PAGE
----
In the embodiment depicted in
An inverting circuit 1215 can be used to create a feedback circuit. If the voltage from the pass device 915 starts to increase during a positive read, then the signal can be inverted, and the decreasing voltage can be used to further pull down the gate voltage of the n-channel transistor 925. Conversely, if the voltage from the pass device 915 starts to decrease during a negative read, then the signal can be inverted, and the increasing voltage can be used to further pull up the gate voltage of the p-channel transistor 930. Of course, the change in the gate voltage will be slight, so there is no danger of the gate voltage increasing enough to allow VWth from being applied across the memory cell.
In order to prevent the feedback circuit from interfering with a write operation, a read/write pair of transistors 1220 is used to block the signal from the pass devices 905, 910, 915 and 920 during a write operation.
As indicated, the secondary decoding circuitry works with the primary decoding circuitry to select unique lines for access. It also distinguishes between read and write operations on a selected line. This allows the single line to both select a memory element and pass data to that element. This feature enables implementation of a cross-point architecture.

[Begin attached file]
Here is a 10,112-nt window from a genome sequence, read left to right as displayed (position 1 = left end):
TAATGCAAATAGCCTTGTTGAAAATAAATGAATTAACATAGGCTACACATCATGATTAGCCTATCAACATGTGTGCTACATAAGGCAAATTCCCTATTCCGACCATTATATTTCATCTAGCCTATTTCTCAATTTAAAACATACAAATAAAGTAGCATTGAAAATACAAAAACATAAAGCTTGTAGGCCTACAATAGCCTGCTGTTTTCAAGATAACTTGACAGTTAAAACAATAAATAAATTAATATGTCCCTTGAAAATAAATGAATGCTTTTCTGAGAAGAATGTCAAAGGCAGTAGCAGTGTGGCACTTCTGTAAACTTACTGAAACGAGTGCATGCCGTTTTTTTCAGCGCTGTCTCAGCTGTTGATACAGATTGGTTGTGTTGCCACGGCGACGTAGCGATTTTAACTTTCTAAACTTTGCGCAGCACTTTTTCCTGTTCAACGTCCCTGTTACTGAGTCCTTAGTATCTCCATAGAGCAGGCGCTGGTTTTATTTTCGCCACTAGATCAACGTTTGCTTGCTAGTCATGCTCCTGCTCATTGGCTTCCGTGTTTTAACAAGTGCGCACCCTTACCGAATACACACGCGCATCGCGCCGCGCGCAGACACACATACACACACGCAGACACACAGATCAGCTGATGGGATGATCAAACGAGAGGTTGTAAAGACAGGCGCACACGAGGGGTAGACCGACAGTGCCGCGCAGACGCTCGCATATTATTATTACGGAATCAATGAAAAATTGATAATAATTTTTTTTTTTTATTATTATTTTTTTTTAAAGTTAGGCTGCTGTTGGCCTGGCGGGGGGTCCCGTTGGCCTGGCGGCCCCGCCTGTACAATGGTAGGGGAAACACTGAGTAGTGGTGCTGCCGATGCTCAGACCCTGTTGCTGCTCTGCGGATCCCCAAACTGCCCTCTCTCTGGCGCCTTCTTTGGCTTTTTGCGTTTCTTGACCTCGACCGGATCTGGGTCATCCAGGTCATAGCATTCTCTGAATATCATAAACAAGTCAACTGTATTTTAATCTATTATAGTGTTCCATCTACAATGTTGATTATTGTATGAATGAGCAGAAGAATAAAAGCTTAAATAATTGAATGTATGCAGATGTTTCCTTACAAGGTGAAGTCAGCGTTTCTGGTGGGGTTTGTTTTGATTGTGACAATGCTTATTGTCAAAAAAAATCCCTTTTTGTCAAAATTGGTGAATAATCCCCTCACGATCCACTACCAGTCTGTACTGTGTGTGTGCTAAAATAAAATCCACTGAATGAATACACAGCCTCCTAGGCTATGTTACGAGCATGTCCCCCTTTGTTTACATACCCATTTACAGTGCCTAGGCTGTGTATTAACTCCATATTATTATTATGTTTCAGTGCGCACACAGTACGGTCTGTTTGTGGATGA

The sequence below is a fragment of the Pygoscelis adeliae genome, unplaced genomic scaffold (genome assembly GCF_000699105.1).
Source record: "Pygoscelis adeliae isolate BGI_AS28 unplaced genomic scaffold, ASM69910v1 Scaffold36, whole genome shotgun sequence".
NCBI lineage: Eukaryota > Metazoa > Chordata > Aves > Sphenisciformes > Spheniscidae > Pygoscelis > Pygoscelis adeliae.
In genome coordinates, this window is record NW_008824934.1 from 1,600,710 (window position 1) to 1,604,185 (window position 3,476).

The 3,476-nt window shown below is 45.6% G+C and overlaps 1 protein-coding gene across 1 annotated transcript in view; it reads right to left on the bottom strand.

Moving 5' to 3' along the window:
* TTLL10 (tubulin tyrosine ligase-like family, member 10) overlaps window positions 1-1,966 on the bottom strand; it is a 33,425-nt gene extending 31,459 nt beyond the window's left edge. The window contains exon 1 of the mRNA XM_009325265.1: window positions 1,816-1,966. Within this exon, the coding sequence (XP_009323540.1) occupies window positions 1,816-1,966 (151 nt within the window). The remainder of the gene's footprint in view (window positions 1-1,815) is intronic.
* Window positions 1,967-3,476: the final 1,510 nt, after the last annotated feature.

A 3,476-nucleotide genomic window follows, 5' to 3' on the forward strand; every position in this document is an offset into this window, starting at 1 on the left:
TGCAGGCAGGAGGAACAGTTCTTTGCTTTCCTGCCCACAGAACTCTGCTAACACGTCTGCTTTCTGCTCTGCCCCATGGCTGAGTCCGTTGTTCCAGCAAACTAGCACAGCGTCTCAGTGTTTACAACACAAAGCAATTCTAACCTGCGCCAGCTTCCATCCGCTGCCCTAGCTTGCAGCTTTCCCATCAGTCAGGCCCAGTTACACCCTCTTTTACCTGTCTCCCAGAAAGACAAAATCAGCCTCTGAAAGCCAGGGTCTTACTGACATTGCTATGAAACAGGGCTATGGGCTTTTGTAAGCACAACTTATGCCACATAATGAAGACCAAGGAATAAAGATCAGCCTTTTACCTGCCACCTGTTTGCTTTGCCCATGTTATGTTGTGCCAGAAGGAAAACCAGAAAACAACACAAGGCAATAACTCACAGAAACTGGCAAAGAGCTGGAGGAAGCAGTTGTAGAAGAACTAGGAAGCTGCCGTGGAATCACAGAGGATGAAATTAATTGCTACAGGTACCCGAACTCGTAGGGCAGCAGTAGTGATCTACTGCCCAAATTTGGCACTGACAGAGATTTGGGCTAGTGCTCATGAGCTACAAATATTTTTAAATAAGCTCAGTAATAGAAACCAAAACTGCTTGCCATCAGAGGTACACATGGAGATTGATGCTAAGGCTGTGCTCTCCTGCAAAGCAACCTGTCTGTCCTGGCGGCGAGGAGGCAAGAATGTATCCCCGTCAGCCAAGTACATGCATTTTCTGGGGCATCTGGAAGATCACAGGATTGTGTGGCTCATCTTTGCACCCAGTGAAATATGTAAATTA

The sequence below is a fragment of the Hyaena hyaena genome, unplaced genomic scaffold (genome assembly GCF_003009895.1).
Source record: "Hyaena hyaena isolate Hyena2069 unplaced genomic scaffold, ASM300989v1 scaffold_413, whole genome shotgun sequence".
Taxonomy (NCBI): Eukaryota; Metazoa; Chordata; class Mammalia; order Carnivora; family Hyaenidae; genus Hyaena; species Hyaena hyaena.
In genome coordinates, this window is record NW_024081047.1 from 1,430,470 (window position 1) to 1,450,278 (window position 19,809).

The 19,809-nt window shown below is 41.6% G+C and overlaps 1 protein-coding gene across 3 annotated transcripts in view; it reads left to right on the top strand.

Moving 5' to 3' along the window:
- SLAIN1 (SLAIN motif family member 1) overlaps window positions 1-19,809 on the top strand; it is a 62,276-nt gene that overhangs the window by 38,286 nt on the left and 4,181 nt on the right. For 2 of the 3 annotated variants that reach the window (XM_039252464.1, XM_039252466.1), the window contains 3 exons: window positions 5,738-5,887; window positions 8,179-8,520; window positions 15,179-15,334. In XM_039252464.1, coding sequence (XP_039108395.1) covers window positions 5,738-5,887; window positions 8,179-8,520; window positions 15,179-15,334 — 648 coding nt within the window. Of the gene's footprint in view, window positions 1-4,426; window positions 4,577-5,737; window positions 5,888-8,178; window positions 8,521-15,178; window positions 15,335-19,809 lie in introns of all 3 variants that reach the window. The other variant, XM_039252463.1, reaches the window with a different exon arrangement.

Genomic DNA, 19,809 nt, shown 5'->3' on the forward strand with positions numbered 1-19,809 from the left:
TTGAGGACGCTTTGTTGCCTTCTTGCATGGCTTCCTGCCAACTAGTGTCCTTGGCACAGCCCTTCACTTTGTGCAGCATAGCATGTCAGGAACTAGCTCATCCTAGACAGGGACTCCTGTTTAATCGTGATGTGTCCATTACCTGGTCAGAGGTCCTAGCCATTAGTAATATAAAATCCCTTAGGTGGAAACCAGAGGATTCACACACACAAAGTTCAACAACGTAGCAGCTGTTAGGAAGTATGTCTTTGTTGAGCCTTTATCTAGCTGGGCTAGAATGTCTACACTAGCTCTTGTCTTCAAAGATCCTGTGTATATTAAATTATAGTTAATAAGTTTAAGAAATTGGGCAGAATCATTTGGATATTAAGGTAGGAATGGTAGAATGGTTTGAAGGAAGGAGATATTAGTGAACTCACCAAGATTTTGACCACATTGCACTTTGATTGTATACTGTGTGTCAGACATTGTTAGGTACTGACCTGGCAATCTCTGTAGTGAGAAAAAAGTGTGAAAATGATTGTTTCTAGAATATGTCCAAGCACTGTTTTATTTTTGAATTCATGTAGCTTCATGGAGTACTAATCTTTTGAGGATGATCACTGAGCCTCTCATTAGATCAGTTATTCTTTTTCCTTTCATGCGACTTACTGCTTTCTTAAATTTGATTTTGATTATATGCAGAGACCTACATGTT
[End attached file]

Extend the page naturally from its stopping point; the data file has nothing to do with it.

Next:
Although the invention has been described in its presently contemplated best mode, it is clear that it is susceptible to numerous modifications, modes of operation and embodiments, all within the ability and skill of those familiar with the art and without exercise of further inventive activity. Accordingly, that which is intended to be protected by Letters Patent is set forth in the claims and includes all variations and modifications that fall within the spirit and scope of the claim.
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|U.S. Classification||365/171, 365/173, 365/158|
|International Classification||G11C11/14, G11C13/00, G11C11/56|
|Cooperative Classification||G11C2013/0073, G11C2213/31, G11C2213/71, G11C2213/77, G11C13/0007, G11C11/5685, G11C13/0069|